# Finding $\lim\limits_{x \to 0}\frac{(e^{2\tan(x)}-1) \cdot \ln(2-cos^2(x))}{\sqrt(1+x^3)-(cosx)}$

I have to find the $$\lim_{x \to 0}\frac{(e^{2\tan(x)}-1) \cdot \ln(2-\cos^2(x))}{\sqrt{1+x^3}-(\cos x)}$$ using only notable limits I managed to solve it having as result $4$ using notable limits, it is quite simple resolve but the solution is not $4$... I can't find any other way of solution, can somebody solve it using notable limits clearly? (I'm asking many questions regarding the calculus of limit because I'm preparing for a limit's test)

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Verify that my edit has not distorted your question? – Zhoe Nov 21 '13 at 17:59
cosx is not under square root – Dipok Nov 21 '13 at 18:16
I think this would be $0$ by L'Hôpital's rule. The numerator will be always $0$ because $e^{2\tan{x}} -1$ term and denominator is $1$ at second derivative. – plhn Nov 21 '13 at 18:18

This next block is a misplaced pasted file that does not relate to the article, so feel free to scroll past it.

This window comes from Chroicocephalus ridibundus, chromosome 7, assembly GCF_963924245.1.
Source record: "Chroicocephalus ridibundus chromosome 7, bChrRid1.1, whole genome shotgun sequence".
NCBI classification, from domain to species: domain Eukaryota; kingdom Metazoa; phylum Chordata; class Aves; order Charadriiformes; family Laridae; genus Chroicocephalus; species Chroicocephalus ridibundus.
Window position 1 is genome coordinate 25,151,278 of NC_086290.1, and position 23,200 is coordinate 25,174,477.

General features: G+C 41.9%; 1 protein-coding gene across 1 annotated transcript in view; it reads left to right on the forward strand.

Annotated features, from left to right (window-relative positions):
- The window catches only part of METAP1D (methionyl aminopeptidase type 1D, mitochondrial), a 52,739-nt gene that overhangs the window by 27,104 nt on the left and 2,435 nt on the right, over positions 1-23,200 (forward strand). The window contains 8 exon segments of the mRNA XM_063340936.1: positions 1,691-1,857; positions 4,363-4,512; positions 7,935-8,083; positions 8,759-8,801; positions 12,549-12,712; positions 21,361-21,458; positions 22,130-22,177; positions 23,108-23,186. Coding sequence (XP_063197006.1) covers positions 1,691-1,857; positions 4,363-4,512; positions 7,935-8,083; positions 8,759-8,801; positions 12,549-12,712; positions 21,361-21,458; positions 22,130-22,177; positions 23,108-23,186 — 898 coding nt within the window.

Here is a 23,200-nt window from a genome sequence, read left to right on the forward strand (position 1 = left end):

Unfortunately I can't use derivatives... – Dipok Nov 21 '13 at 18:28
That's kinda tricky, no derivatives...I was also going to suggest L'Hopitals.. – Zhoe Nov 21 '13 at 18:31

$$\lim_{x \to 0}\frac{(e^{2\tan x}-1) \cdot \ln(2-\cos^2x)}{\sqrt{1+x^3}-\cos x}=\lim_{x \to 0}\frac{e^{2\tan x}-1}{2\tan x}\cdot\lim_{x \to 0}\frac{ \ln(1+\sin^2x)}{\sin^2x}\cdot\lim_{x \to 0}\frac{2\tan x\cdot\sin^2x}{\sqrt{1+x^3}-\cos x}=2\cdot1\cdot\lim_{x \to 0}\frac{\tan x}{x}\lim_{x \to 0}\cdot\frac{\sin^2 x}{x^2}\cdot\lim_{x \to 0}\frac{x^3}{\sqrt{1+x^3}-1+(1-\cos x)}=2\lim_{x \to 0}\frac{x^3}{\frac{x^3}{\sqrt{1+x^3}+1}+(1-\cos x)}= 2\lim_{x \to 0}\frac{1}{\frac{1}{\sqrt{1+x^3}+1}+\frac{1-\cos x}{x^3}}=\frac{2}{\frac{1}{2}+\lim_{x \to 0}\frac{1-\cos x}{x^2}\cdot\frac{1}{x}}=\frac{2}{\frac{1}{2}+\frac{1}{2}\cdot\lim_{x \to 0}\frac{1}{x}}.$$ If we see it as the lateral limit, then the limit is equal to $0.$
I could not make out your last line. As you have very clearly and beautifully demonstrated the limit exists and is $0$. To be more specific the denominator tends to $-\infty$ as $x \to 0^{-}$ and to $\infty$ as $x \to 0^{+}$. But since the numerator is fixed at $2$, the fraction tends to $0$ in both cases when $x \to 0^{-}$ and $x \to 0^{+}$. Hence the limit exists. – Paramanand Singh Nov 22 '13 at 6:14